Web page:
Everybody knows about "Little Golden Books", they're a cultural classic. With the first few issued in 1942, they have now sold over 2 billion copies as at last count. Nobody seems to be able to tell me how many different titles that includes, but as of 2012 the number seems to be somewhere between 700 and 1,000.
With nearly all of them featuring the distinctive golden glossy spine covering, these 6.5" x 8" hardback books can be found in children's schools, libraries and homes all around the world. So how come it took seventy years before Spider-Man finally starred in his very own "Little Golden Book"?
In 2011 and 2012, Marvel offered their headline stars the chance to appear in Little Golden Books of their very own. Captain America, Thor, Hulk, Iron Man, the Avengers, Spider-Man and (coming soon) The Hulk were the first to be chosen. Let's have a look and see how Spider-Man was treated.
Physically, the book is the standard, well-loved format. 6.5" x 8", hard-cover, squared bound with golden tape binding. No dust jacket. I don't recognise any of the creators as Marvel regulars, which isn't a reassuring start. But let's see where this goes:
Page 1: "Peter Parker was an ordinary teenager until he was bitten by a radio-active spider."
Page 3: "Peter Parker created a costume to wear so that no one would know he was really Spider-Man."
Page 10: "Because he fights bad guys, Spider-Man has made lots of enemies. Super villains are always looking for a way to get rid of the Wall-Crawler!"
Holy crud, but this is a boring book! How on earth can you take the coolest super-hero in the world and turn him into a series of accurate but entirely uninspiring statements. This book could be dead for a week and nobody would notice until it started to smell!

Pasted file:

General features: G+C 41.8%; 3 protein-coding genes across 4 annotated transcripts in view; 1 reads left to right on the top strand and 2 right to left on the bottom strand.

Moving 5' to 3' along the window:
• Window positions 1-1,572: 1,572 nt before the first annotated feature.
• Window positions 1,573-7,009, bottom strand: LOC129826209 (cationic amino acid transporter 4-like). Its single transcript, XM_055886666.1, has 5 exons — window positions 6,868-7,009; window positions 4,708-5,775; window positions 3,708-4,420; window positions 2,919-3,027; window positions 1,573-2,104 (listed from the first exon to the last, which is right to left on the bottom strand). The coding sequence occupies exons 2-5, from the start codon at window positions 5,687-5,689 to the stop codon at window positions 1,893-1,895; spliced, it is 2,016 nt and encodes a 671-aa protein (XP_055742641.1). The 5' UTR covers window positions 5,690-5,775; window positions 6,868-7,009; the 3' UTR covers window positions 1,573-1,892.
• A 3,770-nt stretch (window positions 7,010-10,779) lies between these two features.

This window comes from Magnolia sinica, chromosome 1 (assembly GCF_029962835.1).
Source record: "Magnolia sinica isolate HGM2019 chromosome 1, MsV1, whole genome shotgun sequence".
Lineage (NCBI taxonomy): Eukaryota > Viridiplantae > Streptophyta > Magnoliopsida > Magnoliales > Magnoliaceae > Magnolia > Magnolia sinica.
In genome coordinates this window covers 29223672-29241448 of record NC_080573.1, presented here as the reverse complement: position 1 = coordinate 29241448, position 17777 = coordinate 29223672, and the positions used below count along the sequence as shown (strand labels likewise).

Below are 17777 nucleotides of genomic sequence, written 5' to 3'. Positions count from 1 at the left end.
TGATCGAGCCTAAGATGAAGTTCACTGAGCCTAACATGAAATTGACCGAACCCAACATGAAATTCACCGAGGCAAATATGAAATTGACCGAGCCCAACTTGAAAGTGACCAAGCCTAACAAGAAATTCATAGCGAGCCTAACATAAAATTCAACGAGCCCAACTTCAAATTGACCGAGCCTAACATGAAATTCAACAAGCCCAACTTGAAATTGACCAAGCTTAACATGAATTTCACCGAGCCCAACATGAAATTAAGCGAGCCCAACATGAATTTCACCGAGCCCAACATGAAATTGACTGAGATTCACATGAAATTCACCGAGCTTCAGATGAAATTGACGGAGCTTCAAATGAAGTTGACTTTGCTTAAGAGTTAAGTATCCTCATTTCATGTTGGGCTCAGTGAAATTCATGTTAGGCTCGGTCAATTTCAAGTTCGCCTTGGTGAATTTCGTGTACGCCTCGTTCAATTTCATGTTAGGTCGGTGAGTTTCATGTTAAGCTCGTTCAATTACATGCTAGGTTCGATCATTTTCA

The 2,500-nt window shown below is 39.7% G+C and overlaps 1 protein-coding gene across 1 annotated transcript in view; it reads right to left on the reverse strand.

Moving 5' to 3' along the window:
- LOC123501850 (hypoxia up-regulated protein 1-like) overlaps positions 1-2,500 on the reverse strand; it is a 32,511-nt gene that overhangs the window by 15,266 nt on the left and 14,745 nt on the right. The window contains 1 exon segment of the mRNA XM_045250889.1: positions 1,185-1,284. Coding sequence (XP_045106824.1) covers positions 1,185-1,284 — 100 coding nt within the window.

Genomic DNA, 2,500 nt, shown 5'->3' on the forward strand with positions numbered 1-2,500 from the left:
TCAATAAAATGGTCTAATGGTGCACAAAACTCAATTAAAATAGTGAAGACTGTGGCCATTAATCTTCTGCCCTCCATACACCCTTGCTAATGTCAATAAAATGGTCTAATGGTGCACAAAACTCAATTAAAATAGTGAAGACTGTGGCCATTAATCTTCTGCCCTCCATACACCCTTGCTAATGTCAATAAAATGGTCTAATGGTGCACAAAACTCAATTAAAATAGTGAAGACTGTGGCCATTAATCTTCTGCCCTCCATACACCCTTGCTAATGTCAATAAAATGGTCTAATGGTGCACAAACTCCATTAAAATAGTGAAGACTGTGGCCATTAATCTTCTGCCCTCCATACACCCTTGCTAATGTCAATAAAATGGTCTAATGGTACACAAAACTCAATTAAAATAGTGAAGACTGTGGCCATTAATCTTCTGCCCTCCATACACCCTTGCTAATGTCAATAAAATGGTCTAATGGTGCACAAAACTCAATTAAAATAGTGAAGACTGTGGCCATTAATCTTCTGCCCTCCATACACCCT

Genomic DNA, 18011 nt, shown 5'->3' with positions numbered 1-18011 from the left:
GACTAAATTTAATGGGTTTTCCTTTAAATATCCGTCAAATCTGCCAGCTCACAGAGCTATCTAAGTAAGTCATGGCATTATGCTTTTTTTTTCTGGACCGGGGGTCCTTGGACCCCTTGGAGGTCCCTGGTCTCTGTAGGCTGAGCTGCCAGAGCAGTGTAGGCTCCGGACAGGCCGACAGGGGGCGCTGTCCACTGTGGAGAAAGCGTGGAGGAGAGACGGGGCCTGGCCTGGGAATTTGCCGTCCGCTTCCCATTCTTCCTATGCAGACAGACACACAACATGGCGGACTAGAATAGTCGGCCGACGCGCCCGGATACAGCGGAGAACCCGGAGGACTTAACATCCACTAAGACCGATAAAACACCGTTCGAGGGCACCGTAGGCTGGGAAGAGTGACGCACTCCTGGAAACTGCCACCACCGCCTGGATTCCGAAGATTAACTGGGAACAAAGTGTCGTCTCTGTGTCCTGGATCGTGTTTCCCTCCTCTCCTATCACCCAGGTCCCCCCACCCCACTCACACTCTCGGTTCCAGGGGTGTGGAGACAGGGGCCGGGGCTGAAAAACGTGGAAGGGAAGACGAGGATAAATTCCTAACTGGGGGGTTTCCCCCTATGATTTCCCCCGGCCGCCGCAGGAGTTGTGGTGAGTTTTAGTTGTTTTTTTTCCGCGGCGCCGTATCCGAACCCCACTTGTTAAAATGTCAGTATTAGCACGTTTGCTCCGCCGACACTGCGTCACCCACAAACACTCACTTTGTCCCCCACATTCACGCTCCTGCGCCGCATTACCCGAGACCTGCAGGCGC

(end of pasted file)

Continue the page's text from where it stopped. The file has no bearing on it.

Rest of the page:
I should clarify that the art work isn't actually bad at all. The pencil work is dynamic, and the coloring is vibrant and appealing. But the text is a complete and utter stinker.
What a tragedy. Seven decades of waiting, and this is the result. Sure, the book manages to identify Spidey's major powers, and enumerate a half-dozen of his classic foes.
But in the process of doing so, all of the truly important elements of Spider-Man's character are discarded. There is no mention of his Aunt and Uncle, nor of the fact that Peter was a shy and bookish individual. The "power and responsibility" angle is discarded, and the vital contrast of his private and public personae are utterly neglected. Similarly for his villains, they are given no motivations at all.
Yes, this book enumerates physical powers and illustrates costumes for Spider-Man and a gallery of his favourite bad guys. However, it does not contain any characterization, nor any semblance of a plot.
A much-loved format, good art work and a great price can do nothing to redeem those fundamental flaws.
One and a half webs.
For a far, far superior re-telling of the Spider-Man origin, I strongly recommend The Amazing Spider-Man: An Origin Story.